Teachers remain at the heart of any successful blended program.
How to allow teachers to shine:
Rethink optimal student-teacher interactions in a blended environment.
Blended learning is vitally dependent on how teachers interact and work with students. Students stand to benefit if teachers' shifting roles can fill the gaps in students' lives for trusted guides and mentors. Some schools place students in small learning communities with a teacher-advisor or assign students to have the same teacher over multiple years.
Unbundle traditional teacher roles.
Consider how blended learning frees up teachers to specialize in activities like mentorship, curriculum development, tutoring, project design, or data analysis. Allowing teachers to find places to achieve, gain recognition, exercise responsibility, and pursue a career path stand to better motivate and retain employees.
Create motivating opportunities for teachers.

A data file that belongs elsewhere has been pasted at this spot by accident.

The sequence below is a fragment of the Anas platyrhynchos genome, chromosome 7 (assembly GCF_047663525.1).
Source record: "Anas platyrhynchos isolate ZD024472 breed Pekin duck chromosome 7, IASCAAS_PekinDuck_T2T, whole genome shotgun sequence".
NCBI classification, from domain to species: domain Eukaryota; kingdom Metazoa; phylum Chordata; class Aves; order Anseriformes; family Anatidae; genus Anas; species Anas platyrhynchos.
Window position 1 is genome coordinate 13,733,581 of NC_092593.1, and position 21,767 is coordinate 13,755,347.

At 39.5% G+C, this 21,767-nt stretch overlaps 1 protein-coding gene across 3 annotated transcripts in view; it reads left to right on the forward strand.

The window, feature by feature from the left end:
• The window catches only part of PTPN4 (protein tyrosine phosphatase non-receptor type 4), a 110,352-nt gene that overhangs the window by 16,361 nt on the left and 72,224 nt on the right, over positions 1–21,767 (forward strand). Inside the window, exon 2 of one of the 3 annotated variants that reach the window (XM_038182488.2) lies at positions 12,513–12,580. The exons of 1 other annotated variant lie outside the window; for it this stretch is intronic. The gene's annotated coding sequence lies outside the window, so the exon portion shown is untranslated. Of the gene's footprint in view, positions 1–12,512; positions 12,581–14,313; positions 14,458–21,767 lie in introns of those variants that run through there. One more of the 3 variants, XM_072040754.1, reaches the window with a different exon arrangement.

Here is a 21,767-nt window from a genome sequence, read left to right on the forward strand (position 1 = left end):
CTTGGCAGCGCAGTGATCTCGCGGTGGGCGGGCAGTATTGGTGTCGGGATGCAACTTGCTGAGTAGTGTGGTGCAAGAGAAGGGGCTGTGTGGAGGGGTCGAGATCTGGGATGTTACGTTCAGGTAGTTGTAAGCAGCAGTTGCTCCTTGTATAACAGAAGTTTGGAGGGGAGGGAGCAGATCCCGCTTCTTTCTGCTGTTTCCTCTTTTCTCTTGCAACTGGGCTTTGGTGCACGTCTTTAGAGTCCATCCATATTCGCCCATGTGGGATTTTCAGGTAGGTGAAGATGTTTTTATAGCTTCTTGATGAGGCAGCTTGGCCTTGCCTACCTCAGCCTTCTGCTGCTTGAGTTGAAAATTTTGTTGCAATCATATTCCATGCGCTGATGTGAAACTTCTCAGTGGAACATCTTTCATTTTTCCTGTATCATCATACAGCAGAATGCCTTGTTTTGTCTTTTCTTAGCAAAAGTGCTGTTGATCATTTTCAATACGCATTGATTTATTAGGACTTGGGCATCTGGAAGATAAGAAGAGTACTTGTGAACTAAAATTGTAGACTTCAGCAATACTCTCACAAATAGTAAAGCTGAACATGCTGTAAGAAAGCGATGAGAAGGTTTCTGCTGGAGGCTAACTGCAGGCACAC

These might include creating new instructional roles, recognizing blended learning leadership, and so forth. Consider allowing teachers to teach in teams or awarding teachers micro-credentials for mastery of new skills.
Integrate to support students.
Your reimagined teacher roles should work in conjunction with the student experience you’ve designed. Teachers roles should shift not only in ways that motivate teachers but that support the ideal student experience.
Teachers need to find satisfaction in their work--not just the absence of dissatisfaction! Satisfaction depends on motivating factors like achievement, recognition, responsibility, advancement, and growth. Think about how your blended learning program can provide an opportunity to integrate these motivators into your staffing and instructional models.
FROM THE FIELD: INNOVATIONS EARLY COLLEGE HIGH SCHOOL
Located in Salt Lake City, Utah, Innovations has unbundled the traditional teaching role to support its Flex model of blended learning. During the school day students are expected to exercise a high degree of autonomy accomplish their individual learning goals. This autonomy is supported by teachers who are flexibly moving between small group and one-on-one instruction depending on the needs of their students.